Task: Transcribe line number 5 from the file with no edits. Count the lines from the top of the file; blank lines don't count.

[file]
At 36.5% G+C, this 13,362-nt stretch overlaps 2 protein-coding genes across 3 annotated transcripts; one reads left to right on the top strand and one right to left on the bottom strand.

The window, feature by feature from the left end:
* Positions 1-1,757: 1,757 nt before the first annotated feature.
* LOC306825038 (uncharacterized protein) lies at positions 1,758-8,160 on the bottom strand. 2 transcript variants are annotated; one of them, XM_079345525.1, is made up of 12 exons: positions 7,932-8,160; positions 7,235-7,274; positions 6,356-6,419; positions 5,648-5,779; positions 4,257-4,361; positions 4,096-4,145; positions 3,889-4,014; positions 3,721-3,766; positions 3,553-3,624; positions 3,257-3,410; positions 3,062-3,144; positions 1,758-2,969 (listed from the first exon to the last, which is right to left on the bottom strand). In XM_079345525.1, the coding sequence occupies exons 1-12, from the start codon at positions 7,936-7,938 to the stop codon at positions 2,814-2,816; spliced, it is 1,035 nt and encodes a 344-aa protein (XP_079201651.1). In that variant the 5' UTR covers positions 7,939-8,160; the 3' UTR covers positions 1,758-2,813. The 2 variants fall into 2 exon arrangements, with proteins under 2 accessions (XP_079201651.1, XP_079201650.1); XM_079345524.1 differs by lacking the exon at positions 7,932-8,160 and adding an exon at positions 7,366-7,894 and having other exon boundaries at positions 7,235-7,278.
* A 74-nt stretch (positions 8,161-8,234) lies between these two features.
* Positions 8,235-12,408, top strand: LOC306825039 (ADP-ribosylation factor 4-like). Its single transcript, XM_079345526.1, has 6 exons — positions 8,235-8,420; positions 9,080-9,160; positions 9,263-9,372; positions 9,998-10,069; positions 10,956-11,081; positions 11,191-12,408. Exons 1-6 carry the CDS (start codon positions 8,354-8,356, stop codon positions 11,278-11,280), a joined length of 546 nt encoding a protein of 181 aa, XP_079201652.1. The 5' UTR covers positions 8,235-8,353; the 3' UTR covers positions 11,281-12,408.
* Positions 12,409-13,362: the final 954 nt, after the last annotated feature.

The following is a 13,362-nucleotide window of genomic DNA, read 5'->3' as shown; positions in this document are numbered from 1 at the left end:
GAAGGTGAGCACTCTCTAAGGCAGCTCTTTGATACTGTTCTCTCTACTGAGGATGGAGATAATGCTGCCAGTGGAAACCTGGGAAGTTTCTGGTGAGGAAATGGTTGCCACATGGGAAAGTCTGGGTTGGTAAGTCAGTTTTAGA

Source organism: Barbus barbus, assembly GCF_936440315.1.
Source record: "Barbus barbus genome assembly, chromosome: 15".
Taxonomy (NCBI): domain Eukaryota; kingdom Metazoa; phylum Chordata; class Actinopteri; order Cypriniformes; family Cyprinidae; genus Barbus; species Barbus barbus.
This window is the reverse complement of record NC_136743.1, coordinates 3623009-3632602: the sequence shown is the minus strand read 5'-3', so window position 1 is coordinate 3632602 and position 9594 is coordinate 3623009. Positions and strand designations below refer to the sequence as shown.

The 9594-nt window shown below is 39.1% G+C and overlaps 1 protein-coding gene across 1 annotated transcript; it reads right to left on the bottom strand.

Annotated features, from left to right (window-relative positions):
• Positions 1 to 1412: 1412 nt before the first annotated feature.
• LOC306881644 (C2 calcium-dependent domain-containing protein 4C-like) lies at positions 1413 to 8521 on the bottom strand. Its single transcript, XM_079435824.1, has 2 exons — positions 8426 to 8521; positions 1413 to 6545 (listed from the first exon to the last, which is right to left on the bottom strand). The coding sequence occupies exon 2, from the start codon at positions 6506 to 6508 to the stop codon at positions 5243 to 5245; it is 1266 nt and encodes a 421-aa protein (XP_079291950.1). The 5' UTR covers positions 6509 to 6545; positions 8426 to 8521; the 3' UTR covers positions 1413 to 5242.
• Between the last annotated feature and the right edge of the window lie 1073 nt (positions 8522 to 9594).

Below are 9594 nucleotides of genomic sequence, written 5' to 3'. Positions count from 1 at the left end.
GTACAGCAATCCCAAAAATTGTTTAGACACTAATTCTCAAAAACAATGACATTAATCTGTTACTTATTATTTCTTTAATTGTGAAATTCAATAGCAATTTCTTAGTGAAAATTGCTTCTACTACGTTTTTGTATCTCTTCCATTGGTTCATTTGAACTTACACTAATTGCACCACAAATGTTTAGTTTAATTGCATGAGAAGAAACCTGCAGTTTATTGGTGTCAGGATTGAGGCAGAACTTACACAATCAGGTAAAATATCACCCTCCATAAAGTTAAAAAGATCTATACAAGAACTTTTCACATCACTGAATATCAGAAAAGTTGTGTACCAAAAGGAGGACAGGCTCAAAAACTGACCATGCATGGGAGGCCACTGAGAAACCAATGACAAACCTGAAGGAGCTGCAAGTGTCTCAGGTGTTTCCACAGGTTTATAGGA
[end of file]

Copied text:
* A 74-nt stretch (positions 8,161-8,234) lies between these two features.